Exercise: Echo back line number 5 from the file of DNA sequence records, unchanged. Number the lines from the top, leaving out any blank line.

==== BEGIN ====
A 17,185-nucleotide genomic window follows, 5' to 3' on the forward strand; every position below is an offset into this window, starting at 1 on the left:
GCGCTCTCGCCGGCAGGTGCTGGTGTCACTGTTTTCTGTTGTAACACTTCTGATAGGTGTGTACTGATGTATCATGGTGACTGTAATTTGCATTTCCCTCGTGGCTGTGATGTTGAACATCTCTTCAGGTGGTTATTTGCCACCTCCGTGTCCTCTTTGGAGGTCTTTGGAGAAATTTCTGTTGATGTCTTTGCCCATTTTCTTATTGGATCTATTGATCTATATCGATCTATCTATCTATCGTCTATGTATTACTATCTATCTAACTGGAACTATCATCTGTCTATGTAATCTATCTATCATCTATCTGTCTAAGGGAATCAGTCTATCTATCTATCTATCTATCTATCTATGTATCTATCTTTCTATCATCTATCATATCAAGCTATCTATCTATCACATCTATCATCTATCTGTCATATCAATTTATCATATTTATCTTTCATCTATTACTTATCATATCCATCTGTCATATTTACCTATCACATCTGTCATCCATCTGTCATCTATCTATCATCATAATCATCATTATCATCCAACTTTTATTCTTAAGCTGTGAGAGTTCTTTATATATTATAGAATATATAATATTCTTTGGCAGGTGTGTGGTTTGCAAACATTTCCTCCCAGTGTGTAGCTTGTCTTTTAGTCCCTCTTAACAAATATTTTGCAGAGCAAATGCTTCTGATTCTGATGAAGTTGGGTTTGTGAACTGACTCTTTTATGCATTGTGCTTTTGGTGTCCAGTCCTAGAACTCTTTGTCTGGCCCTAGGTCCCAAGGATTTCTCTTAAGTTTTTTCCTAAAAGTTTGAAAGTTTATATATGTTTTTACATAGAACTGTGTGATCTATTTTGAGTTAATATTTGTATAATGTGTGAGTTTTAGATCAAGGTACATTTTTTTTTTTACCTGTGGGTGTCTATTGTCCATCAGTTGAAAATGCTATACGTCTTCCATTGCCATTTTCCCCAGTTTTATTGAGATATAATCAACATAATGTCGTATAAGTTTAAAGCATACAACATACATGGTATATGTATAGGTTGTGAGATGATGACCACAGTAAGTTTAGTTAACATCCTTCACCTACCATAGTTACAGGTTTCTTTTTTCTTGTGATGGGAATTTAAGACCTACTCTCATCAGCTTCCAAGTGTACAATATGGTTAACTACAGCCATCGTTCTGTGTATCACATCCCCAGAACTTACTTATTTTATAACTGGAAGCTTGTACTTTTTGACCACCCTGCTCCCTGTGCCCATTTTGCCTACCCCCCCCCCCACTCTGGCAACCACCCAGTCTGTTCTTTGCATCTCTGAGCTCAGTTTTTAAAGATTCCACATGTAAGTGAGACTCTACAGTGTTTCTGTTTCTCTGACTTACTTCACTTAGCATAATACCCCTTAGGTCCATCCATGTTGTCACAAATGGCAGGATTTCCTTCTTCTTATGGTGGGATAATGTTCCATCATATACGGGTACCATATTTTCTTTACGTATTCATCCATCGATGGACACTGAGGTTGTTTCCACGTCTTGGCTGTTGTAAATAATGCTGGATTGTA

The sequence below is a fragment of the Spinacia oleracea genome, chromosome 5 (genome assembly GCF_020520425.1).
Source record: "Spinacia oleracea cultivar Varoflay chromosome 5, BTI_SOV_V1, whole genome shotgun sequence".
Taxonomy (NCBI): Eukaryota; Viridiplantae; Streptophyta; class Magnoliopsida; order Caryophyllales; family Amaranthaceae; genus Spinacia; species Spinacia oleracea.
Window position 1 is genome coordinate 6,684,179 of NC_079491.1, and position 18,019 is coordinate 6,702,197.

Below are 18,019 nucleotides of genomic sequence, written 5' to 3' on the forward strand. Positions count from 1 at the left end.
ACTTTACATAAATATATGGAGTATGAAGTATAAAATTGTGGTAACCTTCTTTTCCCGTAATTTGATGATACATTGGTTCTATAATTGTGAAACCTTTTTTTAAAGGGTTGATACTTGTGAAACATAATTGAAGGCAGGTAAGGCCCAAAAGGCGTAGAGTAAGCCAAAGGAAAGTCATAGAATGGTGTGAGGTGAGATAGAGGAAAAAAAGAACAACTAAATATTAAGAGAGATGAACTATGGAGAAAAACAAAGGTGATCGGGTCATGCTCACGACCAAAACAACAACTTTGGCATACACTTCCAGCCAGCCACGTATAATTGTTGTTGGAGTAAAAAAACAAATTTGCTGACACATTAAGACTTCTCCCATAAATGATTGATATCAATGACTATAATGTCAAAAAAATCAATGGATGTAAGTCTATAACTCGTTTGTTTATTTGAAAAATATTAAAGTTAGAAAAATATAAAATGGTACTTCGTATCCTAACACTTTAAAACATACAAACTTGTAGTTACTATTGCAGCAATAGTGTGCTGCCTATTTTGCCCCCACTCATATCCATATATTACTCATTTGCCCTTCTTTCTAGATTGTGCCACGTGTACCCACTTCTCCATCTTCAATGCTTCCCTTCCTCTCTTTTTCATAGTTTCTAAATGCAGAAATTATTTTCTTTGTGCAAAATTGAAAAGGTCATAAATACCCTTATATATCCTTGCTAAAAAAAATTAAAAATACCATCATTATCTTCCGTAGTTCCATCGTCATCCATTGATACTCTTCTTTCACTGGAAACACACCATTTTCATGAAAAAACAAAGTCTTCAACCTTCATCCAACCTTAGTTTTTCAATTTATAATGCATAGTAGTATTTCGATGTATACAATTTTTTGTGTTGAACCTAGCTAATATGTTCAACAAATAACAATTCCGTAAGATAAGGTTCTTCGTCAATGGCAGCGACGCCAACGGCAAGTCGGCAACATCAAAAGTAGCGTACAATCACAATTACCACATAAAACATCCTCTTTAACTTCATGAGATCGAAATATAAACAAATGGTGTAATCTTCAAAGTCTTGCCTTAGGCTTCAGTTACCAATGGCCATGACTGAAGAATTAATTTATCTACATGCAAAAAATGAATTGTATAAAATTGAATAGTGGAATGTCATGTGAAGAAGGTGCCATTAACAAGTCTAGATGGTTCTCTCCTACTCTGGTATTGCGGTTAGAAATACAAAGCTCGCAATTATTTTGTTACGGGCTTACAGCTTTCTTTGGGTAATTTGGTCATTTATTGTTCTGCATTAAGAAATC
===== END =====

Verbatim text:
Taxonomy (NCBI): Eukaryota; Viridiplantae; Streptophyta; class Magnoliopsida; order Caryophyllales; family Amaranthaceae; genus Spinacia; species Spinacia oleracea.